OK, it’s not really hyper-chauvinistic type-to-type reductive materialism, because there isn’t anything to “reduce,” if the above arguments are persuasive. But the fact is that so far as qualitative experience is concerned, yours is what it is because you have the body that you have. “Experiencing” is just identical to living in a body like that.
A crucial difference between intentional states and phenomenal states is that phenomenal states are not picked out operationally, while intentional states are, even though the criteria for use of phenomenal predicates is operational just as they are for the use of intentional predicates. This is because phenomenal experience is outside of the reach of language altogether: precisely because it is unique to oneself and thus incommunicable to another. This is a difference between bodies.
Saul Kripke, much of whose work was inspired by Wittgenstein, argued that reduction was impossible on linguistic grounds. A phenomenal word like “pain” could never be defined as, say, “C-fibers firing” because the word “pain” referred to the feeling of pain (that phenomenal experience), and, Kripke argued, one can imagine being in pain without one’s C-fibers firing (or without having C-fibers at all) and that one’s C-fibers might be firing (or what have you) without one feeling pain. Of course Kripke’s point is about all phenomenal language but, as we have seen, there is no coherent way to separate “experience of the world” from “the world.”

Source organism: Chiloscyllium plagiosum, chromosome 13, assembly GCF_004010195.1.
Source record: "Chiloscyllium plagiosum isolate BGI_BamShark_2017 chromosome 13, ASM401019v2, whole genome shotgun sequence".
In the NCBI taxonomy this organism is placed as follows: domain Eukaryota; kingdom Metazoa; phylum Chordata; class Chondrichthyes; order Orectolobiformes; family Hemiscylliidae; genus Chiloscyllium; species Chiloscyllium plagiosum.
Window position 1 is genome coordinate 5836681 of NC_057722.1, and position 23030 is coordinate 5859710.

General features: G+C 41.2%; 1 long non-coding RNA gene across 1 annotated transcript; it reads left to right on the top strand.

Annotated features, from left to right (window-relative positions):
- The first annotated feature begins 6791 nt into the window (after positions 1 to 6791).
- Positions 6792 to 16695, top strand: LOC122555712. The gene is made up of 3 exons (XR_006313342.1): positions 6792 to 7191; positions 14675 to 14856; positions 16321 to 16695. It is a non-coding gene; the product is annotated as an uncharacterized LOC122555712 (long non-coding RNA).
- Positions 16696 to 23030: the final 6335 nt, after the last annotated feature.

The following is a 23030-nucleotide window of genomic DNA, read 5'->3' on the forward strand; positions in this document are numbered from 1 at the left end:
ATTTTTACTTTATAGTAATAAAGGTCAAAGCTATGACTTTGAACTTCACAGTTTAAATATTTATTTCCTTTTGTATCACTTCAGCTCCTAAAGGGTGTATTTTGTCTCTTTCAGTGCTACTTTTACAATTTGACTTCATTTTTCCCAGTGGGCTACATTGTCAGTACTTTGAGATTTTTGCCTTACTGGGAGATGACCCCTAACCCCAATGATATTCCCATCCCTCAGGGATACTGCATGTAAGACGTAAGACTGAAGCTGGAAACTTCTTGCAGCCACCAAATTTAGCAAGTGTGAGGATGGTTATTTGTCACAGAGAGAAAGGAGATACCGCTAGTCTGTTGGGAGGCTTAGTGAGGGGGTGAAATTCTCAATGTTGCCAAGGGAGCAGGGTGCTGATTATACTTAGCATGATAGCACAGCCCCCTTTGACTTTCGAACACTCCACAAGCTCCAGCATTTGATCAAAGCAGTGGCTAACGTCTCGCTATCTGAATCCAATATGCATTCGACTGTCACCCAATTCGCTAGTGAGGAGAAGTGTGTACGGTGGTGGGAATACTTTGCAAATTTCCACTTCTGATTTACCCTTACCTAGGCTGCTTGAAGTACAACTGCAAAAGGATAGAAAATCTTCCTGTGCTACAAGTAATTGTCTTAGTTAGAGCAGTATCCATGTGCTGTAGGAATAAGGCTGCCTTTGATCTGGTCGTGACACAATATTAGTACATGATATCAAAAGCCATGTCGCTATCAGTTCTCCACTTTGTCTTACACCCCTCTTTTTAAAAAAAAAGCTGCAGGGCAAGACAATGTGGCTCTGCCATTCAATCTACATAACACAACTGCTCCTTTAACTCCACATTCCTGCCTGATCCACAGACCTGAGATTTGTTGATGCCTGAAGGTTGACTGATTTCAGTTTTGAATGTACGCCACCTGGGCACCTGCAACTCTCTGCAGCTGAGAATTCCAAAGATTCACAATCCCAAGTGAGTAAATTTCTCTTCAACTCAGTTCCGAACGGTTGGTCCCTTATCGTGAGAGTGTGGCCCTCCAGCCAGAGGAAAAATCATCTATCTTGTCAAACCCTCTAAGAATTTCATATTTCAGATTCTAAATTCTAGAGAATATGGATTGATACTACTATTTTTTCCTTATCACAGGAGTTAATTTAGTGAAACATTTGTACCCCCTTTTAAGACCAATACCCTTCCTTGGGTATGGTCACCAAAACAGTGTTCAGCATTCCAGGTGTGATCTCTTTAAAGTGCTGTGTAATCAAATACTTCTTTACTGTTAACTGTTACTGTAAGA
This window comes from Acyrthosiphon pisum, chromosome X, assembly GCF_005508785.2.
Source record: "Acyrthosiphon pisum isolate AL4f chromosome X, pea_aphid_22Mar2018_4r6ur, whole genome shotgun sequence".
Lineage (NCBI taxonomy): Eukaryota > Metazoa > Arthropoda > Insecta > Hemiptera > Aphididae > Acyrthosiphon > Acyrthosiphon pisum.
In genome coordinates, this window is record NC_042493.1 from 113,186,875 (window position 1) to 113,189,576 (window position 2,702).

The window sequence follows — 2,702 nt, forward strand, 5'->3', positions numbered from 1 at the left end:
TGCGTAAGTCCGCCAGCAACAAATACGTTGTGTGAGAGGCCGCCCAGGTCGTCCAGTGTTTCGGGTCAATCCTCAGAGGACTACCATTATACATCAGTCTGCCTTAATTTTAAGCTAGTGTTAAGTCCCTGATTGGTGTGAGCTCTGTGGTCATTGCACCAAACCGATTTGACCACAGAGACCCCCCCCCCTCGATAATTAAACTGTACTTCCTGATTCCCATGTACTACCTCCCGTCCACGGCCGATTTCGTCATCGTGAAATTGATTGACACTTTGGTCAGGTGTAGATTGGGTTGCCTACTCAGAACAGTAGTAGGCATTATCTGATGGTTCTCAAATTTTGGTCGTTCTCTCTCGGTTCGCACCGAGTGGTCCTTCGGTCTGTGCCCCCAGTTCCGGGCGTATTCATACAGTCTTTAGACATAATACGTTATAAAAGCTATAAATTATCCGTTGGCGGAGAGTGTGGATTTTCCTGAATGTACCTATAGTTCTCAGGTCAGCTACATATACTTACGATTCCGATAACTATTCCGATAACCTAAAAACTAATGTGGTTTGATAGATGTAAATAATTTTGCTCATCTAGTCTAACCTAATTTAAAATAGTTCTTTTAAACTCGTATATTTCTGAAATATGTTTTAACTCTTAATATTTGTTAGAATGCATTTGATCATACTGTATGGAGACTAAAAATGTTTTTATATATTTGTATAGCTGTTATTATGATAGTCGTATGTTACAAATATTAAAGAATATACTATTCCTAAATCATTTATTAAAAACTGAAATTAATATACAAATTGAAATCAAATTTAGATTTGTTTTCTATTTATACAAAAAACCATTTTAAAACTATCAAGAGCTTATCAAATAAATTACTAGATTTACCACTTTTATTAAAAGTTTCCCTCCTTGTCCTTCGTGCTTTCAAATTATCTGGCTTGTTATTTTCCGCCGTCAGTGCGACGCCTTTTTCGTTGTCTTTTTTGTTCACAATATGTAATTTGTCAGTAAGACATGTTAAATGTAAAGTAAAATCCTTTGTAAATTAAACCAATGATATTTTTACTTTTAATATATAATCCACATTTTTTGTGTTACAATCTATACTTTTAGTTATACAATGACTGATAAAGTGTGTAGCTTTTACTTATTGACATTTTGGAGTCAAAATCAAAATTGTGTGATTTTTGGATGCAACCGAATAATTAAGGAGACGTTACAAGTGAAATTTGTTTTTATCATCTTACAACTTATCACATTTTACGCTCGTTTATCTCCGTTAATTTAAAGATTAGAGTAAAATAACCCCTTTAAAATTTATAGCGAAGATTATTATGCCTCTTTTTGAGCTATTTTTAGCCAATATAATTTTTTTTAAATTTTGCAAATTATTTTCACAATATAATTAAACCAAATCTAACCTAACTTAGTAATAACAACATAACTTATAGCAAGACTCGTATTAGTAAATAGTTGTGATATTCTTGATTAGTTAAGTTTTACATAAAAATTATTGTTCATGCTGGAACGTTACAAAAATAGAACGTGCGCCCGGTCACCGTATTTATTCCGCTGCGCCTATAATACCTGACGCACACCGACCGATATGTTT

Kripke’s claim amounts to saying that one can imagine experiencing this world without this world (which includes one’s body), or that this world (including this body) could exist without these experiences. I take Hume’s point that these sorts of claims about what can be conceived or imagined are meaningless, because phenomenal experience of the world and the world itself cannot be metaphysically distinguished from each other.
However this does not mean that “pain” might be defined as C-fibers firing: it could not. Use of the word “pain” will be determined operationally (as David Lewis insisted) as the use of all words is determined operationally. Constructions such as “pain-for-me” have no functional role in communication, but one’s (actual) pain can be mentioned even if there is no use for a term that designates it: it is no less real for being inexpressible. Meanwhile Kripke is not entitled to the claim that one’s body (one’s C-fibers firing) is causing one to have a sensation of pain that is distinct from its cause. Such a claim is irremediably dualist: one’s body is not the cause of one’s phenomenal experience. One just is one’s C-fibers firing etc.
Better, then, to drop the “reductive.” But “type-to-type” is also a dubious phrase. Unlike in the case of intentional states, there is no distinction between types and tokens when we are referring to conscious experience: each body is to some extent unique, and consciousness (unlike intentionality) is not supervenient. And the suffix “hyper” is perhaps a bit of rhetoric on my part. Better, perhaps, to call our theory of phenomenal mind simply “chauvinistic materialism,” if the need is still felt for a “theory” to account for a pseudoproblem.
This is no problem for science; since science, understood as a cultural artifact, is limited to the intersubjective, and phenomenal experience is wholly subjective (that’s why it’s a little silly to say that we have a “theory” here at all). Thus we can contemplate the resolution of the so-called “hard” problem of consciousness.